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RE: Regular expression functions (Was: Re: comments on

Subject: RE: Regular expression functions (Was: Re: comments on December F&O draft)
From: "Chris Bayes" <chris@xxxxxxxxxxx>
Date: Mon, 14 Jan 2002 15:02:48 -0000
regexp test xsl
> Chris,
> > I've been a bit tied up with one thing and another (and I think you 
> > might have discussed this before) but aren't regex matches just 
> > predicates on text nodes ala <xsl:template match="text()['\(.*\)']">
> >         <x><xsl:apply-templates select=".[1]" /></x>
> > </xsl:template>
> > Which applies templates to whatever is not matched (child 
> texts) (but
> > which matches the template).
> Not all strings that you might deal with are text nodes, so I 
> think that you need to provide something that allows you to 
> match other strings as well. Indeed, your example above 
> demonstrates this - when you do .[1], then presumably you're 
> applying templates to the matched substring of the current 
> text node. I think that there are three possibilities:
>   - assume that when you apply templates to a string, it's
>     automatically converted to a text node, and apply templates to
>     that
>   - open up normal templates so that they can match things other than
>     nodes

What is wrong with that? A template that matches text is pretty much the
end of the line anyway.

>   - introduce specific regexp templates
> > So that template on a text node
> > "(a(b(c)d)e)" (assuming greedy)would produce
> > <x>
> >   a 
> >   <x>
> >     b
> >     <x>
> >      c
> >     </x>
> >     d
> >   </x>
> >   e
> > </x>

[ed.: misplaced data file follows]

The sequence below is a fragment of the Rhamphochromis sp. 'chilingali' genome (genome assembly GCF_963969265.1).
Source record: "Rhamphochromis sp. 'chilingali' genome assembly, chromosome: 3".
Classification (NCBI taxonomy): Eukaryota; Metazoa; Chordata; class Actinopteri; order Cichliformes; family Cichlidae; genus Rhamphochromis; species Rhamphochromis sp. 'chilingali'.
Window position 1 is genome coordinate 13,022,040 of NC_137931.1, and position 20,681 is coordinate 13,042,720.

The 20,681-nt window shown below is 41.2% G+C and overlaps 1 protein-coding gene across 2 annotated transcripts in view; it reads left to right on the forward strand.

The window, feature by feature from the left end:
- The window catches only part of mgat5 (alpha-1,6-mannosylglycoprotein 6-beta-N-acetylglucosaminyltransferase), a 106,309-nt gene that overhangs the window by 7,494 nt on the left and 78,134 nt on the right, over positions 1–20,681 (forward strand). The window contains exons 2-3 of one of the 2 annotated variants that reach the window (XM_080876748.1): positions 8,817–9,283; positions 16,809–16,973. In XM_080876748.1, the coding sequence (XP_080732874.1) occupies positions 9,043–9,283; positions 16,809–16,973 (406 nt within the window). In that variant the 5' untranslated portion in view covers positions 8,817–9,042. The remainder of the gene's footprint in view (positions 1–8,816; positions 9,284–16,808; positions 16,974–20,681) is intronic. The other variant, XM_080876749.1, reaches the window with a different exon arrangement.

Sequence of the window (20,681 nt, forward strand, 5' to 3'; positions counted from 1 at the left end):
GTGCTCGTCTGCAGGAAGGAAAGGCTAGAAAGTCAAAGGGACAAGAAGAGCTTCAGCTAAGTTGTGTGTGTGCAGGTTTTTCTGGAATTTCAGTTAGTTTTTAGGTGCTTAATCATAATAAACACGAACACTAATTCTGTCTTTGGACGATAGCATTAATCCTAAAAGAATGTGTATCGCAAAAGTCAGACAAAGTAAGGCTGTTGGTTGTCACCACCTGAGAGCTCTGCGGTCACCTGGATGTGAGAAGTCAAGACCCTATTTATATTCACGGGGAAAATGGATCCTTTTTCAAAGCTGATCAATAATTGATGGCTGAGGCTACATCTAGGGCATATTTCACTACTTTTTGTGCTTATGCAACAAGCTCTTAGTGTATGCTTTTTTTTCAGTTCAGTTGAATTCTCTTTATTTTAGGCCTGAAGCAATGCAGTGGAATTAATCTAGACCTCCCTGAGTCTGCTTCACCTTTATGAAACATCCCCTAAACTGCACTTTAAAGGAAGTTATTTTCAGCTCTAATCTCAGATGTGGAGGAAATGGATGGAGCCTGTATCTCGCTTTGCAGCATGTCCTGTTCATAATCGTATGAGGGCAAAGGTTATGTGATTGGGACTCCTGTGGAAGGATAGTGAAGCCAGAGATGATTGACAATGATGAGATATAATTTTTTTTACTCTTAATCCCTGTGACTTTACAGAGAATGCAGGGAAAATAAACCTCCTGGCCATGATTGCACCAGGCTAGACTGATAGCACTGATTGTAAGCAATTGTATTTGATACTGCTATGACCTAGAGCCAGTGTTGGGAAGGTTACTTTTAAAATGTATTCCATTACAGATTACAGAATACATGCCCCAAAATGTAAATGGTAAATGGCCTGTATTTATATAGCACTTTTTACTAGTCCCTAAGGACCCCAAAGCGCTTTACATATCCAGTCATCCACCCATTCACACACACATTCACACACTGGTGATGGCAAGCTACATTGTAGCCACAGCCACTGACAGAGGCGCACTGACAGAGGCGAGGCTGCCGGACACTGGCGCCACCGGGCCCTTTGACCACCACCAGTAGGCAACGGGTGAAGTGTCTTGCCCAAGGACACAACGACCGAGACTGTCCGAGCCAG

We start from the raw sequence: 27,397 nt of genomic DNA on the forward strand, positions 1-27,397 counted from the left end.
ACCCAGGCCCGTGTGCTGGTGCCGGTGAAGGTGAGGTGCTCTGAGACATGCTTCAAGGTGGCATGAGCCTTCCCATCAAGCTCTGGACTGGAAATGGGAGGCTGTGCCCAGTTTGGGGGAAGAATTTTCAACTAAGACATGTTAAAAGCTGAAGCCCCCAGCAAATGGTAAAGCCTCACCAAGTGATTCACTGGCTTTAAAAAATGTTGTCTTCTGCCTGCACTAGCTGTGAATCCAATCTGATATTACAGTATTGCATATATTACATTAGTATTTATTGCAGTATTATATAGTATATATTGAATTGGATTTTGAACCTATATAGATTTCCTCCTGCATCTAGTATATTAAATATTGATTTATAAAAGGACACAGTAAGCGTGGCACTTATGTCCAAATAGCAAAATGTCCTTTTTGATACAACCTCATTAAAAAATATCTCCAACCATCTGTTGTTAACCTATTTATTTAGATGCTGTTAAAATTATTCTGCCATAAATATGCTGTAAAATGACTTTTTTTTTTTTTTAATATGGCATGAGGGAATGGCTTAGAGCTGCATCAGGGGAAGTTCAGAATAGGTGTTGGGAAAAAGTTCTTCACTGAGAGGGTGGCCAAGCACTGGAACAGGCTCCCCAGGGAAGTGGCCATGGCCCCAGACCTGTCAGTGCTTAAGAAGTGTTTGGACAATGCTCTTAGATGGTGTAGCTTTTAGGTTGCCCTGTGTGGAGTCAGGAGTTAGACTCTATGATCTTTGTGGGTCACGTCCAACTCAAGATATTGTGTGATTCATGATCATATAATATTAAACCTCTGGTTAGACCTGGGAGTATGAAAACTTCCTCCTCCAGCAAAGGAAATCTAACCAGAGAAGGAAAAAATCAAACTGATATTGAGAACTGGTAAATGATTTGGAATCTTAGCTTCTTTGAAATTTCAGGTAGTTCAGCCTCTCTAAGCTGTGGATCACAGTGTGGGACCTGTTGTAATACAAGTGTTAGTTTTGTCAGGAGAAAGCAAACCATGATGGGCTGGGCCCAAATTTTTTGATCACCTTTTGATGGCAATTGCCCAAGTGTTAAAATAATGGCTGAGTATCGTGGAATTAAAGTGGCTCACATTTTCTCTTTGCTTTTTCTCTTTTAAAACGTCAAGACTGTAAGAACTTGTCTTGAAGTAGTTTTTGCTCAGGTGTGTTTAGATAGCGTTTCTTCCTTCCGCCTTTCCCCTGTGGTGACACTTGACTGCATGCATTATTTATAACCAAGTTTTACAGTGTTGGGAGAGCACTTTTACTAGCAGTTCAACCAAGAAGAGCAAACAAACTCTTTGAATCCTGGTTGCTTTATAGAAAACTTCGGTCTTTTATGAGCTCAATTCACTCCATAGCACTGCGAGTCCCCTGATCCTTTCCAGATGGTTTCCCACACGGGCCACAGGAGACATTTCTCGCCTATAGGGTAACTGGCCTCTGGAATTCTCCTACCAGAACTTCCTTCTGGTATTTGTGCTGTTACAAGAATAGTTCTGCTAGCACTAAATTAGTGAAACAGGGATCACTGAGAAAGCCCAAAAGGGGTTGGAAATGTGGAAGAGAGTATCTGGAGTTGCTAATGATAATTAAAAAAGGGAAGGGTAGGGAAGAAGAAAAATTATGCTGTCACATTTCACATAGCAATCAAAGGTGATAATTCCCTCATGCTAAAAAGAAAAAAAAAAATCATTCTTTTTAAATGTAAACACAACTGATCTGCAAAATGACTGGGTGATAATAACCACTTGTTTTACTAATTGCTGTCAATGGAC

> Unfortunately, assuming greedy, (a)(b) would produce:
>   <x>a)(b</x>
Yeh but it doesn't have to be greedy.

<xsl:template match="\((.*?)\)(.*)">
	<x><xsl:apply-templates select=".[1]" /></x>
	<xsl:apply-templates select=".[2]" />
<xsl:template match="\((.*?)\)">
	<x><xsl:apply-templates select=".[1]" /></x>
	<xsl:apply-templates select="$'" />

> which is probably not what you want. This is why I suggested 
> the bracket-balancing tokenize() function. For example, you'd have:
>   <xsl:apply-regexp-templates select="'(a(b(c)(d))e)'" />
> and then:
> <xsl:regexp-template match="\((.*)\)">
>   <x>
>     <xsl:apply-regexp-templates
>       select="tokenize(current-match()[1], '\(', '\)')" />
>   </x>
> </xsl:regexp-template>
> would give:
>  <x>a<x>b<x>c</x><x>d</x></x>e</x>
> > Maybe it's rubbish but it doesn't look too alien to me. What other 
> > useful predicates can you put on a text node?
> Commonly, I'd guess:
>   text()[1]
>   text()[normalize-space()]
>   text()[starts-with(., 'foo')]
>   text()[contains(., 'foo')]
> The second one is the one that would clash with what you're 
> suggesting (where any string used as the predicate to a text 
> node acts as an implicit regexp test on the value of the text node).

Yeh but they are integers or booleans except 2 which would be false for
<x>a  b</x> hmmmm
> But you could always have a test() function that does the 
> test explicitly instead:
>   text()[test('\(.*\)')]
> Or the other option is to have a special syntax to refer to a 
> regular expression, 

You mean like text()['regexp']
Which can't be confused with text()[normalize-space()]

> or even to make regular expressions first 
> class objects.
> > Surely it isn't going to clash with anything. There are nearly 1000 
> > pages of wd's to look at here so looking at it another way is there 
> > anything that says that . can't be a sequence and that I 
> can't index 
> > into it with .[x]?
> . is defined as being the context item (or a singleton 
> sequence containing the context item, 

Which it would be for a node but for a regex it wouldn't be.

> depending on how you 
> want to view it), so logically .[2] should never return 
> anything. Currently, as in XPath 1.0, . is an abbreviated 
> step and cannot take any StepQualifiers (which includes predicates).
> The way I (and I think David) was thinking, you'd use 
> current-match() or some other function to get information 
> about the subexpression matches when you were inside the 
> template. So perhaps:
>   current-match()[x]
> rather than .[x].

Well if you like typing ;-)

Ciao Chris

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